This is the nearly-world-famous Hog's Breath Saloon. It's an indoor-outdoor restaurant and bar, with above average pub grub and excellent drinks of all kinds, especially frozen Rumrunners.  I wish I had one now.  There's also a Hog Cam  (that link is live, so watch out!) that you can click on to observe live action in the bar from whatever frigid location you happen to occupy (including your bedroom).  Good live music is featured just about every night.  Warning (or Inducement, depending on your viewpoint): This is a Cougar hangout (female and male varieties.)  Ladies: be on the alert for a skeevy guy who looks like Kenny Rogers, he may leave you emotionally scarred.  Thankfully, he hasn't been spotted for many years, but you never know.  He's Key West's version of Bigfoot.

This is the Green Parrot.  I don't really like this place, but Stan took a good picture.  You won't find many tourists in here, mostly just locals who missed their last shower and wish you'd put your wallet on the bar and drop dead.  There's music, but the band members look like the offspring of ZZ Top and women wrestlers.  And the music is never good, but the patrons are all thinking about their parole hearings, so nobody cares.  Stay away from this place. Key West needs to put up one of those "Do Not Enter" signs.

This is, to me, the saddest bar in town.  It's Captain Tony's, as the sign says.  What you probably can't read in this picture (sorry Stan, nobody is perfect), is that at the bottom of the sign says: "The Original Home of Sloppy Joe's 1933 - 1937."  The real Sloppy Joe's is about 200 steps away, and does 30 times more business, at least.  It strikes me as sad that Captain Tony's tries to lure customers in based on who it used to be.  "Hi, I'm Lyle Lovett, the original husband of Julia Roberts, wanna date me girls?!"  If pathetic were a liquid, this place would be awash.  

Legend has it that the landlord tried to raise Sloppy Joe's rent by $1.00 a week in 1937, so the owner, Josie Russell, and his customers, picked up all of the place's contents, including the bar, and moved them down the street to the present site of Sloppy Joe's.  It's believed that Ernest Hemingway spent most of his nights at this location between 1933 and 1937.  Big deal, right?  No doubt, he'd be over at the real Sloppy Joe's if he were alive today. News Alert for Captain Tony's: It ain't 1937 anymore.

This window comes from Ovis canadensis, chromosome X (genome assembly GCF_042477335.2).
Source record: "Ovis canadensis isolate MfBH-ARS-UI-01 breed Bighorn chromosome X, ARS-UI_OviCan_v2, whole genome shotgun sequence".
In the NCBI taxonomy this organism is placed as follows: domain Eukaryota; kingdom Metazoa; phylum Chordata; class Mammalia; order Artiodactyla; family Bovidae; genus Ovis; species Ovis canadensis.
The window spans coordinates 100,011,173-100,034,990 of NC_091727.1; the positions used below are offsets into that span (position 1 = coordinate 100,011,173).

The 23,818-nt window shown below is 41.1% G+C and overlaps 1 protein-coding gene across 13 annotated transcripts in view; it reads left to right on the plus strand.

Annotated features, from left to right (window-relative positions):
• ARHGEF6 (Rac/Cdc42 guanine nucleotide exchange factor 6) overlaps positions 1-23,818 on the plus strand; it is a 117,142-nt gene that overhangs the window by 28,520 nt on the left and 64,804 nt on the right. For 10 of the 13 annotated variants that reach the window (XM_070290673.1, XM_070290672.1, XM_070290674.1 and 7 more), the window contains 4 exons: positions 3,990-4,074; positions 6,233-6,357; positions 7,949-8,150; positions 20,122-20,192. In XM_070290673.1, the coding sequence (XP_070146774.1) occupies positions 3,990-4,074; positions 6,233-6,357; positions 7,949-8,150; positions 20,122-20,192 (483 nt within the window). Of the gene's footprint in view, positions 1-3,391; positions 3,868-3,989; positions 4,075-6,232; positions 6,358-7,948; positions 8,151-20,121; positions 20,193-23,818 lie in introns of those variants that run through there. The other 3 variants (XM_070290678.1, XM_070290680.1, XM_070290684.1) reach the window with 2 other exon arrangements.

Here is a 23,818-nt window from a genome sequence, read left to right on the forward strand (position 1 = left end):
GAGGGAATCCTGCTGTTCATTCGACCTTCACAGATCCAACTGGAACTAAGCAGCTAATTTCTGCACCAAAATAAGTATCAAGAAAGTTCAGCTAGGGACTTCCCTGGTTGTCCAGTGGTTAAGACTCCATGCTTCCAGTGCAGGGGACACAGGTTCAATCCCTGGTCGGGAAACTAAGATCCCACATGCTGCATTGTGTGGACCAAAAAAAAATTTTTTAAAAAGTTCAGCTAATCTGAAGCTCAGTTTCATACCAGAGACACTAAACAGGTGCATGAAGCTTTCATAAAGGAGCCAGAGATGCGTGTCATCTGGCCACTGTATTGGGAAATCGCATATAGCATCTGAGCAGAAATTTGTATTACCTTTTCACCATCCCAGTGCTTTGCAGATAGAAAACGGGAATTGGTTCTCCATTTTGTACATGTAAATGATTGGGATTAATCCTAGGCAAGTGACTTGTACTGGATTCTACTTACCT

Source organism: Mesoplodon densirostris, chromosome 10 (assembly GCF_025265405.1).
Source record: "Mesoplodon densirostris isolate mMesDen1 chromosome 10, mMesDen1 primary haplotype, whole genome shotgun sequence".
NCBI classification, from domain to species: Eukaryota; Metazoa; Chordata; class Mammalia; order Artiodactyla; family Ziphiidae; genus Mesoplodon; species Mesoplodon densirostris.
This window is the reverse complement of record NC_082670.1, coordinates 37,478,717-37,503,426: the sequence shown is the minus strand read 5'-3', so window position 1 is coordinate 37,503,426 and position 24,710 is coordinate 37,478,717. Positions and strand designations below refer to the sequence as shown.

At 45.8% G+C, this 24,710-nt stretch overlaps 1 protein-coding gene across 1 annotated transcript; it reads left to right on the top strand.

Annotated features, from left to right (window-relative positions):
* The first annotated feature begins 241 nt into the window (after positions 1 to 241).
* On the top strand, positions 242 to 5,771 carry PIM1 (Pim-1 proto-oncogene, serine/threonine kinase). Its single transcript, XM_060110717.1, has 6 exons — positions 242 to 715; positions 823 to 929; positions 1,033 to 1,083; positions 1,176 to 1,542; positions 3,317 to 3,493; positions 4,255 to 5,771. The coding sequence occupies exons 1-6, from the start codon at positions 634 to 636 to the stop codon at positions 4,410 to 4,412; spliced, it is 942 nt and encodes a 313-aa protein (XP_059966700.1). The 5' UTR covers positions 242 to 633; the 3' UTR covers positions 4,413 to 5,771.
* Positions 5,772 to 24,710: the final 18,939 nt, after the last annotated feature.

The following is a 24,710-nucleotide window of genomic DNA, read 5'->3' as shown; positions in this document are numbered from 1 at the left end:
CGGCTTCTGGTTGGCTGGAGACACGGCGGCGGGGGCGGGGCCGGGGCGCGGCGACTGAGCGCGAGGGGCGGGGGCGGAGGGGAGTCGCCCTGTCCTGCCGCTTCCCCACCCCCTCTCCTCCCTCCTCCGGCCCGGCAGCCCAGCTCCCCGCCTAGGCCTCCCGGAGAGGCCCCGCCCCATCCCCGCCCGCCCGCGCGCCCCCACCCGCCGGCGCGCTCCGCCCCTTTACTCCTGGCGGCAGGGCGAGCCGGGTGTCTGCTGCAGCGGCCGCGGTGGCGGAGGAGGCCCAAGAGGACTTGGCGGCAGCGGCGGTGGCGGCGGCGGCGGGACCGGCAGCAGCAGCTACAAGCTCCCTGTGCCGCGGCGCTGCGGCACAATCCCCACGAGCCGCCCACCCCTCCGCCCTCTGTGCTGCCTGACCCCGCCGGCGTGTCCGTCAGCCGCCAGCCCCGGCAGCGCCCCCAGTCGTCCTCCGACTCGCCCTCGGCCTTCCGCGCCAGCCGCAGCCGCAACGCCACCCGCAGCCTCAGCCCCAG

Saving the best for last: Sloppy Joe's.  This is THE nightlife spot in Key West (there are no glamorous dance clubs or anything of that ilk on the island.)  Look at all of those fools standing around, don't they realize that the original site of Sloppy Joe's from 1933 to 1937 is only 200 steps away?  Why are they wasting their time with this much more lively and fun imposter?

Sloppy Joe's has no discernable charm, just good drinks (especially frozen) and a rotating line-up of talented bar bands from around the country.  Some people dance, although that's not really the main attraction.  And some, I've heard, eat here, although I've never been a party to that.  Sloppy's does have a menu however.  It also has a "mercantile" shop where you can buy all manner of Sloppy Joe's souvenirs.  Sloppy's is open 365 days a year, from 9 am until 4 am, except on Sundays, when they open at noon.  The staff must be at morning religious services on Sundays. 

Legend has it that Sloppy Joe's was named after a Sloppy Joe's bar in Havana.  Hemingway himself supposedly encouraged the selection of the name.  The bar hosts an annual Ernest Hemingway look-alike contest, which attracts a big crowd to the island.  This year the 30th Annual will take place from July 22nd - 24th so knock yourself out.  Even if you don't win, I'm sure you'll have fun trying.
That's it for our two-part Key West overview. 

Tomorrow we'll be on to something new, I just don't know what yet...stay tuned!  And thanks for stopping by...

1 comment:

  1. I know this doesn't fall under food and drink, but you neglected to mention Uncle Sam's, one of the country's finest pawn shops, conveniently located on Duval Street. They take virtually anything offered them and transactions are speedy--never more than seven minutes and you're out of there.